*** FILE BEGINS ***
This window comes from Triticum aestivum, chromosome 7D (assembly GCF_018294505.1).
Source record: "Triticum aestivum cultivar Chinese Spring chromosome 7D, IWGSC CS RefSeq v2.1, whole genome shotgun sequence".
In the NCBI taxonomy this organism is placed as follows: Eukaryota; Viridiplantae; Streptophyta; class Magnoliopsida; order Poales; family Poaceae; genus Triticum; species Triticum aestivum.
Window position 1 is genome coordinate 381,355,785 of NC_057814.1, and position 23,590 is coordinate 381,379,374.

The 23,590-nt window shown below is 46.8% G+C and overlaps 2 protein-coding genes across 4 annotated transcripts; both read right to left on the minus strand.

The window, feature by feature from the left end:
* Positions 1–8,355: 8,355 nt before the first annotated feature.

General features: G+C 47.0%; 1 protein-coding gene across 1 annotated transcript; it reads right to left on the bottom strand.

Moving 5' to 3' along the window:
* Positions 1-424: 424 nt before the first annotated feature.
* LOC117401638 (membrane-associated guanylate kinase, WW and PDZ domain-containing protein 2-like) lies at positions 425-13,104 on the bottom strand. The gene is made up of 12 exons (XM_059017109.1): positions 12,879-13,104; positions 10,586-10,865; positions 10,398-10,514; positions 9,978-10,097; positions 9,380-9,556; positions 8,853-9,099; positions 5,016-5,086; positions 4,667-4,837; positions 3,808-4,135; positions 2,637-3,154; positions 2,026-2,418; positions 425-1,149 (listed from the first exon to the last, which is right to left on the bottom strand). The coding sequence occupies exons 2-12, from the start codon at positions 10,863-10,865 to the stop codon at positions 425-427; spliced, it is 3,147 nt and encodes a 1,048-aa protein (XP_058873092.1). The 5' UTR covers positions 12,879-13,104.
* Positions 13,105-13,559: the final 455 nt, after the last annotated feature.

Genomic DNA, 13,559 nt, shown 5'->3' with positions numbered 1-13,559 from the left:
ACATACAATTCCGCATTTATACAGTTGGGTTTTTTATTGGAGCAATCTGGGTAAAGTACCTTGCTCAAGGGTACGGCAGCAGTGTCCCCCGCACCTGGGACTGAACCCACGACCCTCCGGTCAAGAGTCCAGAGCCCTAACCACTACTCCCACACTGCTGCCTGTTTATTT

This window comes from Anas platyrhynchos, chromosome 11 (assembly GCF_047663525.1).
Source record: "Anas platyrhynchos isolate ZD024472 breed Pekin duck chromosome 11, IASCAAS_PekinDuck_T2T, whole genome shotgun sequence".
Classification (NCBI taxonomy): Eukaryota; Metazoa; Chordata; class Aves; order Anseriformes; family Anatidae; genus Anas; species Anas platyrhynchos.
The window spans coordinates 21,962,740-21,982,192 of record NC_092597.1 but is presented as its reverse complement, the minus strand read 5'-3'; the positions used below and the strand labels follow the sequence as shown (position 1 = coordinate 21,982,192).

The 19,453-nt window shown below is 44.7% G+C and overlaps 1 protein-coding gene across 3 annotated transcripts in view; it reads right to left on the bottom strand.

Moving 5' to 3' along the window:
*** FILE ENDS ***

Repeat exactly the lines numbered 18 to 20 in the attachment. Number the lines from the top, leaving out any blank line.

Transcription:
The window spans coordinates 21,962,740-21,982,192 of record NC_092597.1 but is presented as its reverse complement, the minus strand read 5'-3'; the positions used below and the strand labels follow the sequence as shown (position 1 = coordinate 21,982,192).

The 19,453-nt window shown below is 44.7% G+C and overlaps 1 protein-coding gene across 3 annotated transcripts in view; it reads right to left on the bottom strand.

Moving 5' to 3' along the window: